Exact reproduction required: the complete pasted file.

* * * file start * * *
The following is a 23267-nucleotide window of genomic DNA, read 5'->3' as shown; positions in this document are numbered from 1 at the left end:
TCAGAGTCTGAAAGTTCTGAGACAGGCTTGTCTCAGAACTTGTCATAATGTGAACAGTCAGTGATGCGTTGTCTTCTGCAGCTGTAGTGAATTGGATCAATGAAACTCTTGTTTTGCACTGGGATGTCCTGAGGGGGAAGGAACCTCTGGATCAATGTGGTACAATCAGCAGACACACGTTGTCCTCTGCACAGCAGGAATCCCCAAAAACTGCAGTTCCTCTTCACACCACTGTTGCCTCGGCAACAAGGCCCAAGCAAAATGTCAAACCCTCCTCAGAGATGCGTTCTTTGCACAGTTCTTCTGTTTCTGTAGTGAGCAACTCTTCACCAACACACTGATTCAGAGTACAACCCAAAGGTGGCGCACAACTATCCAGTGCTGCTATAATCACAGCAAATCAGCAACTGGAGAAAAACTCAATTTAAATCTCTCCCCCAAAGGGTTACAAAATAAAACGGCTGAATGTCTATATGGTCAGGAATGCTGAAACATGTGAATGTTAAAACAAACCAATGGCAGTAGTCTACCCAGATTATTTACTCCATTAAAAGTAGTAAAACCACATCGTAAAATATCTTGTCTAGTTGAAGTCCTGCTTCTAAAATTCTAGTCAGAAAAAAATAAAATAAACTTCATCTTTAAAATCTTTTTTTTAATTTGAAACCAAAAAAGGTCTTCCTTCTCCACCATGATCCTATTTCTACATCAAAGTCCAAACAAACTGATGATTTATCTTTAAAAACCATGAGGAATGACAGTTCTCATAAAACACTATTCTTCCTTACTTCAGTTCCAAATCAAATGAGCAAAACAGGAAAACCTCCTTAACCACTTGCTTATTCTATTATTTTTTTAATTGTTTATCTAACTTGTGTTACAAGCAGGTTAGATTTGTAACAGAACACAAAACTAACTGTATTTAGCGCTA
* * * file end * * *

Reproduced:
The following is a 23267-nucleotide window of genomic DNA, read 5'->3' as shown; positions in this document are numbered from 1 at the left end:
TCAGAGTCTGAAAGTTCTGAGACAGGCTTGTCTCAGAACTTGTCATAATGTGAACAGTCAGTGATGCGTTGTCTTCTGCAGCTGTAGTGAATTGGATCAATGAAACTCTTGTTTTGCACTGGGATGTCCTGAGGGGGAAGGAACCTCTGGATCAATGTGGTACAATCAGCAGACACACGTTGTCCTCTGCACAGCAGGAATCCCCAAAAACTGCAGTTCCTCTTCACACCACTGTTGCCTCGGCAACAAGGCCCAAGCAAAATGTCAAACCCTCCTCAGAGATGCGTTCTTTGCACAGTTCTTCTGTTTCTGTAGTGAGCAACTCTTCACCAACACACTGATTCAGAGTACAACCCAAAGGTGGCGCACAACTATCCAGTGCTGCTATAATCACAGCAAATCAGCAACTGGAGAAAAACTCAATTTAAATCTCTCCCCCAAAGGGTTACAAAATAAAACGGCTGAATGTCTATATGGTCAGGAATGCTGAAACATGTGAATGTTAAAACAAACCAATGGCAGTAGTCTACCCAGATTATTTACTCCATTAAAAGTAGTAAAACCACATCGTAAAATATCTTGTCTAGTTGAAGTCCTGCTTCTAAAATTCTAGTCAGAAAAAAATAAAATAAACTTCATCTTTAAAATCTTTTTTTTAATTTGAAACCAAAAAAGGTCTTCCTTCTCCACCATGATCCTATTTCTACATCAAAGTCCAAACAAACTGATGATTTATCTTTAAAAACCATGAGGAATGACAGTTCTCATAAAACACTATTCTTCCTTACTTCAGTTCCAAATCAAATGAGCAAAACAGGAAAACCTCCTTAACCACTTGCTTATTCTATTATTTTTTTAATTGTTTATCTAACTTGTGTTACAAGCAGGTTAGATTTGTAACAGAACACAAAACTAACTGTATTTAGCGCTA